Assemblyman Michael Cusick has announced comprehensive legislative action designed to inhibit and dismantle Organized Retail Crime (ORC). The Organized Retail Crime Act consists of a six-bill package that effectively impedes shoplifting while simultaneously protecting shoppers.
According to the Federal Bureau of Investigation, organized retail theft is an industry that costs United States retailers about $30 billion per year. Supermarket losses account for $15 billion of that annual theft. In turn, retailers are forced to offset these significant losses through price increases that negatively affect the economy and consumer.
“Our presently fragile economy gives us an ever-greater impetus to protect businesses and consumers,” said Cusick. “This legislative package would serve as an active constraint on criminal behavior as it relates to retail theft.”
“Small businesses and retailers are facing double jeopardy right now: Struggling to keep their doors open in a slow economy while being preyed upon by serial shoplifters. In this twisted world, the thieves are making profits and the retailers are being punished. I believe the bills presented by Assemblyman Cusick would help change that by closing some of the loopholes in our current laws and allow us to address this disturbing trend.” said Richmond County District Attorney Daniel Donovan.
The legislative action consists of six bills:
Defines “Organized Retail Crime,” adds to the General Business Law the crime of “theft of retail merchandise with an aggregated value of $1,000,” and makes corresponding changes to the Penal Law to define such crime as “grand larceny in the fourth degree.”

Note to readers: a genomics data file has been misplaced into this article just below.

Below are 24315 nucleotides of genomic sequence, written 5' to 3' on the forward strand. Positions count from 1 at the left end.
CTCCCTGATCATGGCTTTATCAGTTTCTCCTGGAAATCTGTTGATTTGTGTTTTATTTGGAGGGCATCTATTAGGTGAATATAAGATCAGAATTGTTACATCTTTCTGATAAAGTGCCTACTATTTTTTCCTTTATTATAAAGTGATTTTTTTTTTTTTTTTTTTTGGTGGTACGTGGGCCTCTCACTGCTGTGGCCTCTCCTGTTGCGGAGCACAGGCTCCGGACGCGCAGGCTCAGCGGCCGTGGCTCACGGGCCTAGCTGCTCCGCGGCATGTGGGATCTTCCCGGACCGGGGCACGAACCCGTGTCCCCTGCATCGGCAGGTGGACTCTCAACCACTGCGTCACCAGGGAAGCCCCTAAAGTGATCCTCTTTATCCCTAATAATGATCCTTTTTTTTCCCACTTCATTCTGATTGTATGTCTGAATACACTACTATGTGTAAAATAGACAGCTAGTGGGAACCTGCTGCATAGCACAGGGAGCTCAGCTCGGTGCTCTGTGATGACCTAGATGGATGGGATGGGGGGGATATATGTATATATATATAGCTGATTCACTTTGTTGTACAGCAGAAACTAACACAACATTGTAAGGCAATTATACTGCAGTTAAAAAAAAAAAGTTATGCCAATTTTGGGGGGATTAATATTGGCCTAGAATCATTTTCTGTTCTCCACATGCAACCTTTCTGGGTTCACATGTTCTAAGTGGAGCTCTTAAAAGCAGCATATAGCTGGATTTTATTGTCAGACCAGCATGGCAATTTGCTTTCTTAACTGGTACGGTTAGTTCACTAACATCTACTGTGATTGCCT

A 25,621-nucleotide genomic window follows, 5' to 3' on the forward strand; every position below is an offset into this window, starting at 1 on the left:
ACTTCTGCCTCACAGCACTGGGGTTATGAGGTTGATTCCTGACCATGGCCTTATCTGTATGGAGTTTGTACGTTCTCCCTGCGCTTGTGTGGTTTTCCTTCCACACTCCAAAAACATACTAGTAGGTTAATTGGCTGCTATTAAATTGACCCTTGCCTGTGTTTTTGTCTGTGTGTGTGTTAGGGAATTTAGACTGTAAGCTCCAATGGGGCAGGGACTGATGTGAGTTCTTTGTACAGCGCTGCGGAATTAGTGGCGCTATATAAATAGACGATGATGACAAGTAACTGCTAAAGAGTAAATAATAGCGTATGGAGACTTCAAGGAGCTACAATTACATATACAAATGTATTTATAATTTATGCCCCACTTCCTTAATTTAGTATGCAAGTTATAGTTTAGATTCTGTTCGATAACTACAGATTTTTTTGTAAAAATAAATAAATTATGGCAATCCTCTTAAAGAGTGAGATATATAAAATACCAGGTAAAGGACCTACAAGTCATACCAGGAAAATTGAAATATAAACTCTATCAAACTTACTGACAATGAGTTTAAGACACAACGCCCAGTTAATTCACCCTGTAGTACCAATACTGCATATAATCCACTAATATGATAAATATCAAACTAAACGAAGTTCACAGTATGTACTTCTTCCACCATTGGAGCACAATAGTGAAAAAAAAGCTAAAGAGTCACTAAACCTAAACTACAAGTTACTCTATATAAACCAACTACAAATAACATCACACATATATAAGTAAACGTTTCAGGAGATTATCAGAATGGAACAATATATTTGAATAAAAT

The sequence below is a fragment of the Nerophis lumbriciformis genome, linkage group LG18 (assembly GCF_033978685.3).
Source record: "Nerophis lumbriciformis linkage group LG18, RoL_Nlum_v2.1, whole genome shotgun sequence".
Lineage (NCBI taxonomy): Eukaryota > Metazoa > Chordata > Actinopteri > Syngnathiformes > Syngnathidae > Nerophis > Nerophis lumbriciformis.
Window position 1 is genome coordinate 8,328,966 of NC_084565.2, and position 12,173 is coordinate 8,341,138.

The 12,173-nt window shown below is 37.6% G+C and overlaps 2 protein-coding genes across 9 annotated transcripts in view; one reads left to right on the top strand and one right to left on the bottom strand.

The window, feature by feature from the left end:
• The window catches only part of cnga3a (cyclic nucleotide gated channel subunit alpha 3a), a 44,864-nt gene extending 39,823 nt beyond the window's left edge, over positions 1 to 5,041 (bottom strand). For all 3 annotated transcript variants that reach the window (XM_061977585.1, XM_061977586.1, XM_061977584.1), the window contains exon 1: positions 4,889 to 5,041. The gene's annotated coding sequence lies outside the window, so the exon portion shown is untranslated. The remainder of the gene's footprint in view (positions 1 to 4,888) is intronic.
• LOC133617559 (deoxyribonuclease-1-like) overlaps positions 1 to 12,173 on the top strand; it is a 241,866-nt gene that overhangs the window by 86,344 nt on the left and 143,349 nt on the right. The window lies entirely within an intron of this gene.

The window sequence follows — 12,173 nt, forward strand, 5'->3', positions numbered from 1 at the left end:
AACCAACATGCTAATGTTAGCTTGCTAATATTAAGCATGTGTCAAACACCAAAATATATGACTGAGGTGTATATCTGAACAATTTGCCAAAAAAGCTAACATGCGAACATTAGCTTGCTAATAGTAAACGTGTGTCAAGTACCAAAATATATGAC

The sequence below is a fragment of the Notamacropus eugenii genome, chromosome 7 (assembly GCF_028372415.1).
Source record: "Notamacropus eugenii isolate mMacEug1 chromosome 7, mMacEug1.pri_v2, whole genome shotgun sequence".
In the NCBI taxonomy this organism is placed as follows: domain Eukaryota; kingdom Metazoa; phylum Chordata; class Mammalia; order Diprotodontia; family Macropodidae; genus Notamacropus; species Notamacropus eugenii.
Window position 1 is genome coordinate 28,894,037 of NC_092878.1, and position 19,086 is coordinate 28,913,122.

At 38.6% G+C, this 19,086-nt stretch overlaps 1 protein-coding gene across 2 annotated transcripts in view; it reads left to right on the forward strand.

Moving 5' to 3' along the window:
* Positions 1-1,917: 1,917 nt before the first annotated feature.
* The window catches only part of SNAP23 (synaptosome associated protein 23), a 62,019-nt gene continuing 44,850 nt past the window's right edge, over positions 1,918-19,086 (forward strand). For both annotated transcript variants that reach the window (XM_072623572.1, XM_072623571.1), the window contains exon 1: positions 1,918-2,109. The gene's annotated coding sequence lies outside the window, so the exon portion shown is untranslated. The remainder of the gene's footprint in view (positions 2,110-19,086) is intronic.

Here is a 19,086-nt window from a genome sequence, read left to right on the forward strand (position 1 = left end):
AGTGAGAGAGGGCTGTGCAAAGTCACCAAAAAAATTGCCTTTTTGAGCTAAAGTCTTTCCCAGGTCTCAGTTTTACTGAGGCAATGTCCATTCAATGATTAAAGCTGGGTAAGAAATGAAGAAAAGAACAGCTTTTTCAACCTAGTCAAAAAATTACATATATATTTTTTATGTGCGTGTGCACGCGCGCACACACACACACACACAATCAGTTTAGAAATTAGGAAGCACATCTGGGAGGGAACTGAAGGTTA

Relates to jurisdiction and venue for a pattern of criminal offenses and grants jurisdiction to any county when at least one of the crimes constituting a pattern occurs within the county.
Relates to prohibitions and penalties against persons who lead an organized retail theft enterprise by organizing, supervising, financing, or managing such criminal activity.
Prohibits criminal practices with an access device and classifies such crime as a class B misdemeanor. This crime would subject individuals to criminal liability for certain actions taken with a fraudulent or counterfeit credit card or other devices that grant the holder access to money, goods, or services.
Prohibits retail sales receipt fraud and Universal Product Code fraud and provides for criminal penalties for such crimes.
Adds a new section to the General Business Law to state that use of an emergency exit to facilitate a theft from a mercantile establishment is classified as “grand larceny in the fourth degree.”